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Thursday, March 17, 2011

Distemper Still Around

Over the last decade or so there has been a move in veterinary medicine to decrease vaccination of pets due to concerns about reactions, cancer, and other adverse events.  Much of this attitude has made its way on the internet, and many clients don't seem to think that regular vaccination is necessary.  While I agree that we need to investigate and implement longer durations for vaccines, I think that some people have a very false sense of security.  And that may include some veterinarians.

In my 13 years in practice I have seen only two dogs with confirmed canine distemper, and they were littermates.  I have practiced in many different areas of the country and have seen many different diseases, but not much in the way of distemper.  There are vets who have graduated in the last few years that have never seen a case and may never see one in their entire careers.  However, talk to older vets or ones that practice in more rural areas and they're good at looking at a dog and suspecting distemper.  The "problem" is that the canine distemper vaccine is so effective and we as a profession have done such a good job of convincing owners to use this vaccine that we have pushed the disease out of the mainstream.  But that doesn't mean it's gone.

Earlier this month an article reported that shelter in Mississippi had a problem with an outbreak of canine distemper.  They tried to control it but dogs were dying and the disease can be highly contagious.  They ended up having to euthanize over 100 dogs to get the problem under control and prevent further transmission.  Back in 2004 shelters in Chicago also saw an outbreak, and ended up having to close all shelters in the metro area for a prolonged period of time to deal with it.  You can find other examples across the country of outbreaks like these.  And most of them could have been prevented with proper vaccination.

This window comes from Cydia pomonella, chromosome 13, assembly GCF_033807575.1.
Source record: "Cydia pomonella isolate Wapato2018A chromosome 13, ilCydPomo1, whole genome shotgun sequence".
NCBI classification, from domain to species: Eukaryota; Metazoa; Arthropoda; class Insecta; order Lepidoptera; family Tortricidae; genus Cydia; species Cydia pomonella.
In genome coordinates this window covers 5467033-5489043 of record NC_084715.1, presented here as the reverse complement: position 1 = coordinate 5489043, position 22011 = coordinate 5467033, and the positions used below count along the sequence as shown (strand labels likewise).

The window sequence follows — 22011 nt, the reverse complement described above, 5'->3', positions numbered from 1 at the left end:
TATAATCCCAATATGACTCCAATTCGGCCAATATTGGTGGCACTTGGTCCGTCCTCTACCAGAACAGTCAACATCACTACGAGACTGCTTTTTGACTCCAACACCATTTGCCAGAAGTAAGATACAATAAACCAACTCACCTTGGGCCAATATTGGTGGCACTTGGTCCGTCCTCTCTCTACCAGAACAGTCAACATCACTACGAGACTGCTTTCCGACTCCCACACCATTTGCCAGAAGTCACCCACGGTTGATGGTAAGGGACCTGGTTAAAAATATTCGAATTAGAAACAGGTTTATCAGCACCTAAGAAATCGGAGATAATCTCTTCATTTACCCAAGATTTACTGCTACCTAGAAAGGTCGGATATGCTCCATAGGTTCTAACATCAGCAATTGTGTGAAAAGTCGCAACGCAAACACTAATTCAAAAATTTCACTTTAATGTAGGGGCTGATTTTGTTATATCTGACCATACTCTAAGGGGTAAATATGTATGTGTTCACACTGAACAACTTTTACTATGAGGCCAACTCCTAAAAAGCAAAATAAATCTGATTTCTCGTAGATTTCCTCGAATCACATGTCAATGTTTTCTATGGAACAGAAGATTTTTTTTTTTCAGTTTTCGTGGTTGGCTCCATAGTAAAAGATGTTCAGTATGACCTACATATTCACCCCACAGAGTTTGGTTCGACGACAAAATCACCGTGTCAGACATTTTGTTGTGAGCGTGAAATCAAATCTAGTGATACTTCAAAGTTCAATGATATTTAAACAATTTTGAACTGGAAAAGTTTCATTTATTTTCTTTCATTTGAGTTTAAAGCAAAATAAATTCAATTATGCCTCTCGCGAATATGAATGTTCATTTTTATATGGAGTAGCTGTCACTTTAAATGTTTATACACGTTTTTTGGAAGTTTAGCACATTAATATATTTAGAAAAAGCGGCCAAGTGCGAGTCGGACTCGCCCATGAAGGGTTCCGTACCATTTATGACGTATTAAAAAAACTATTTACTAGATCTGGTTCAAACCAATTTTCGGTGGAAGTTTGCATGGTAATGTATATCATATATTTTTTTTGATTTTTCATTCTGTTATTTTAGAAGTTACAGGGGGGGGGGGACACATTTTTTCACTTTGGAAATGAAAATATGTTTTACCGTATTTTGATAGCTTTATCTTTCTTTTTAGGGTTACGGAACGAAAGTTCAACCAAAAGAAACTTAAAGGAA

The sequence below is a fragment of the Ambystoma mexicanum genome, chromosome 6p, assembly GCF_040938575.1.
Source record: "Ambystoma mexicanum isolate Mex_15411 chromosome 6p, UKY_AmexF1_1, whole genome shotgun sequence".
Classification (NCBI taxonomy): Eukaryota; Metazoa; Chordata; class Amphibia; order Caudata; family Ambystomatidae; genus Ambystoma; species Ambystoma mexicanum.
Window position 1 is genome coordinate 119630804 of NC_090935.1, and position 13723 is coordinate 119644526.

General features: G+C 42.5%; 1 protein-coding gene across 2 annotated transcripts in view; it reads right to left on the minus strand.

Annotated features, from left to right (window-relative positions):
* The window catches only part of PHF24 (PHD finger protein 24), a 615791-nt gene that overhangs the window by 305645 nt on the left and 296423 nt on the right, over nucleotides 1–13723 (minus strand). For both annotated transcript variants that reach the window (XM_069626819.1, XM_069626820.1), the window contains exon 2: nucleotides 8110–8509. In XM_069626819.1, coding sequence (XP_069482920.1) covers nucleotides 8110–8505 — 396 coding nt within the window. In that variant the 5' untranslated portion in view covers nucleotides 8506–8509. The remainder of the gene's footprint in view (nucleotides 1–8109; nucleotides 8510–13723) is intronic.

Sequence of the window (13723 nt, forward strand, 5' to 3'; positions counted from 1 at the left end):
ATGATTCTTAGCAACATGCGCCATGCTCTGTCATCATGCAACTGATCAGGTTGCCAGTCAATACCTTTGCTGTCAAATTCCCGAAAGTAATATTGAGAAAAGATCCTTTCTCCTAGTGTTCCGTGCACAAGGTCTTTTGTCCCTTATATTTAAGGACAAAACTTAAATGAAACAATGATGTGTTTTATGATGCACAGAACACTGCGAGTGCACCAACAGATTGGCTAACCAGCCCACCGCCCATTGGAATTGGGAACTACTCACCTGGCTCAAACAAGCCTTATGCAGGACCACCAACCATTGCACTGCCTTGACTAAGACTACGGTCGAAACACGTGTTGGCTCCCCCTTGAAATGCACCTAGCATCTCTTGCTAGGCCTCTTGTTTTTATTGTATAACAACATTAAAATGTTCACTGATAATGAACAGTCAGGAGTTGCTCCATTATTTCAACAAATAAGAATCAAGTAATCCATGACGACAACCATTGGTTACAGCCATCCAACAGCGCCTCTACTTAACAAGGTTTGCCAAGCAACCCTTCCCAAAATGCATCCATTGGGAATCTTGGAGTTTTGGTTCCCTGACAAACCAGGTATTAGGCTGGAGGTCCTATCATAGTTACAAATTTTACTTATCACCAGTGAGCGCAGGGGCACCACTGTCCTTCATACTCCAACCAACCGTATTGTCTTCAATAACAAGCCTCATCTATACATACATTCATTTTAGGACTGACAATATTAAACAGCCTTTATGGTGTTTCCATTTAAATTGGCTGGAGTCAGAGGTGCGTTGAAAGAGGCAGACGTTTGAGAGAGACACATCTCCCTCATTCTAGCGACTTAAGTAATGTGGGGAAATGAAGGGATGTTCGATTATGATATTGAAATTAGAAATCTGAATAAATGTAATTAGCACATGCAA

Just because a pet stays in a home or a yard doesn't mean that they are not at risk for developing serious contagious diseases.  Stray dogs and cats can bring bacteria and viruses into an environment that a pet never leaves.  It is very important to listen to your vet and keep your pets properly vaccinated.  Not doing so could lead to a costly treatment or even losing the pet.

1 comment:

  1. I've worked as a veterinary technician for 15 years, primarily in emergency and critical care settings. In the last 12 months, in Massachusetts, I have seen 4 confirmed cases of distemper. All of the dogs were from rescue groups that had transported these dogs from southern states. Prior to 2010 I had never seen a dog with distemper. What a sad disease - and preventable. It certainly gave me pause to reconsider the frequency in which I vaccinate my own dogs for distemper. Just when you think you have seen it all...

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